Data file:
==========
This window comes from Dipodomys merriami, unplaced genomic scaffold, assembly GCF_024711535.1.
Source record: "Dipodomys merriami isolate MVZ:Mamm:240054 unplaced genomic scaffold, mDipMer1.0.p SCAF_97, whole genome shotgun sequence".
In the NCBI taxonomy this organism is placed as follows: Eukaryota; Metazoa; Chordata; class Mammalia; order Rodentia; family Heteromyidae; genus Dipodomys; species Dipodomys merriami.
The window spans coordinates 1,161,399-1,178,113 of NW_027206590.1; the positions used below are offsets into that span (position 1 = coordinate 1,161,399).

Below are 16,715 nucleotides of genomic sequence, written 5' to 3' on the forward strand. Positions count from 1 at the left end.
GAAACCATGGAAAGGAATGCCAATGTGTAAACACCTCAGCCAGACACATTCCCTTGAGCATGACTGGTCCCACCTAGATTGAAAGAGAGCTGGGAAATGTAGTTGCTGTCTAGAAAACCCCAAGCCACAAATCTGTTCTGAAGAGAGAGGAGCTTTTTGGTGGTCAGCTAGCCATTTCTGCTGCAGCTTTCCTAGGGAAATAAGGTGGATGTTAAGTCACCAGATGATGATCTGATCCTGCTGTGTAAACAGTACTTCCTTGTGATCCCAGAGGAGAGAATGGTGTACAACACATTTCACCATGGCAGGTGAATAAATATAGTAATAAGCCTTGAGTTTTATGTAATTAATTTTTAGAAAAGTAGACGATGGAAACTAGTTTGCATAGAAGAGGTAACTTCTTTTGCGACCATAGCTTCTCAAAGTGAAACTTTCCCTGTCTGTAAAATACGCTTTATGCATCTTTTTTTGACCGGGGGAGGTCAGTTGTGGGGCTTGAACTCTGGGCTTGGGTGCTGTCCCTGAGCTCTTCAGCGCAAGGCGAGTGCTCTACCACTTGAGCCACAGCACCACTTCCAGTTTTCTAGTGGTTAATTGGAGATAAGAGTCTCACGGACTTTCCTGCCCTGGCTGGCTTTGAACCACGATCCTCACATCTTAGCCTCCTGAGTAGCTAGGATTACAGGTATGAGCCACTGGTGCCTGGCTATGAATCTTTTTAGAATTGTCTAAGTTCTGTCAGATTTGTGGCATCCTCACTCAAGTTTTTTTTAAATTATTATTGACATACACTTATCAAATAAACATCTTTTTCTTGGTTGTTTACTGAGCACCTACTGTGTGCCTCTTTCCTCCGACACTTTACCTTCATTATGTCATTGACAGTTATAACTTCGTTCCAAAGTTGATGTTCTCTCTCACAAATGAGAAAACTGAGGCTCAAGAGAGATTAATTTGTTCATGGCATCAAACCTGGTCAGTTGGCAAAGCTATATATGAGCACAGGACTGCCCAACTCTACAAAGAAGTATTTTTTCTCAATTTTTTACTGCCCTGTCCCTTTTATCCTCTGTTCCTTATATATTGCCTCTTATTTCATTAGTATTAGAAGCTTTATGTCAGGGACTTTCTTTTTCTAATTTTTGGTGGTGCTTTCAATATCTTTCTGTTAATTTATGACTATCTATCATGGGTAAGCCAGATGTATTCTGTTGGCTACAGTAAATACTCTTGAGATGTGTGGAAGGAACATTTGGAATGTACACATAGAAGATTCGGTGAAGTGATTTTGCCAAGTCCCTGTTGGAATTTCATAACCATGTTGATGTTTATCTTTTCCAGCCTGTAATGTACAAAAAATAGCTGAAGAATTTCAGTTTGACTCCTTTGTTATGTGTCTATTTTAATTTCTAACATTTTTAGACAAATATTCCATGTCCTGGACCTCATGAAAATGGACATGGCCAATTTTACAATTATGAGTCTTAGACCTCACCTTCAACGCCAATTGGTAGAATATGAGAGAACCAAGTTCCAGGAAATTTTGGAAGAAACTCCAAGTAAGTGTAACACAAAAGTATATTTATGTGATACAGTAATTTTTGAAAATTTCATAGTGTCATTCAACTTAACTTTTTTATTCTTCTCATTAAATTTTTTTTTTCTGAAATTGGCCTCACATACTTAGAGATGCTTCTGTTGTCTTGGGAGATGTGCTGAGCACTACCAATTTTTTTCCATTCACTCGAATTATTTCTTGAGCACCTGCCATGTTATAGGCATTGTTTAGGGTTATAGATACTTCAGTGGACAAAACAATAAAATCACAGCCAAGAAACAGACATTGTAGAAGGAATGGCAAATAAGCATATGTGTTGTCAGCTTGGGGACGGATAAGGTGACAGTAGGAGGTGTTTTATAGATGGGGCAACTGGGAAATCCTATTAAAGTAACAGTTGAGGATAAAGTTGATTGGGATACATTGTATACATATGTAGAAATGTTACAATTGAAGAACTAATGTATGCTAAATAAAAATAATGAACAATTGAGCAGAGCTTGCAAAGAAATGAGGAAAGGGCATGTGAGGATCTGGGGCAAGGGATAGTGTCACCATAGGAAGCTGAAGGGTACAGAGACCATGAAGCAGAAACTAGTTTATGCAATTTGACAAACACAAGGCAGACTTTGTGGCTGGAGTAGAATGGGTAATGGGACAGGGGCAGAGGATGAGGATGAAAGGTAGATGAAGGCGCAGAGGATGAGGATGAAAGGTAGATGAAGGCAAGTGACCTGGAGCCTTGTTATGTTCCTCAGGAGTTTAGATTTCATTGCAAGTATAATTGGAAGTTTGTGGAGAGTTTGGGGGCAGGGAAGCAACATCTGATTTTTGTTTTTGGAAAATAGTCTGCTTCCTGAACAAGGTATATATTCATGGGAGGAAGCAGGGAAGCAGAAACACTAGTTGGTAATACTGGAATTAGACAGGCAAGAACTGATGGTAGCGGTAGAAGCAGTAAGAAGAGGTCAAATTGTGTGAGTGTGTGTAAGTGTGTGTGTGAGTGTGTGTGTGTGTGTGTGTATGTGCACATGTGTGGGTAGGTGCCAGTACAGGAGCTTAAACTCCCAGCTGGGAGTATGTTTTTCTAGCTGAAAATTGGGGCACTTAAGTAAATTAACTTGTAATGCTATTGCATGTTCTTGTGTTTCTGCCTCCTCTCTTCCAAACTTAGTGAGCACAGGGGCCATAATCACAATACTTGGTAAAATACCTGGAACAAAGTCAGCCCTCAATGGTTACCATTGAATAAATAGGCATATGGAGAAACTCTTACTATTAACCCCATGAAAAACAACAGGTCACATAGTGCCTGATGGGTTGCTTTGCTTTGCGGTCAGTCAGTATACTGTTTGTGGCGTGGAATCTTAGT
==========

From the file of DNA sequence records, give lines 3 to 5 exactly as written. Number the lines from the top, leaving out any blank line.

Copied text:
In the NCBI taxonomy this organism is placed as follows: Eukaryota; Metazoa; Chordata; class Mammalia; order Rodentia; family Heteromyidae; genus Dipodomys; species Dipodomys merriami.
The window spans coordinates 1,161,399-1,178,113 of NW_027206590.1; the positions used below are offsets into that span (position 1 = coordinate 1,161,399).

Below are 16,715 nucleotides of genomic sequence, written 5' to 3' on the forward strand. Positions count from 1 at the left end.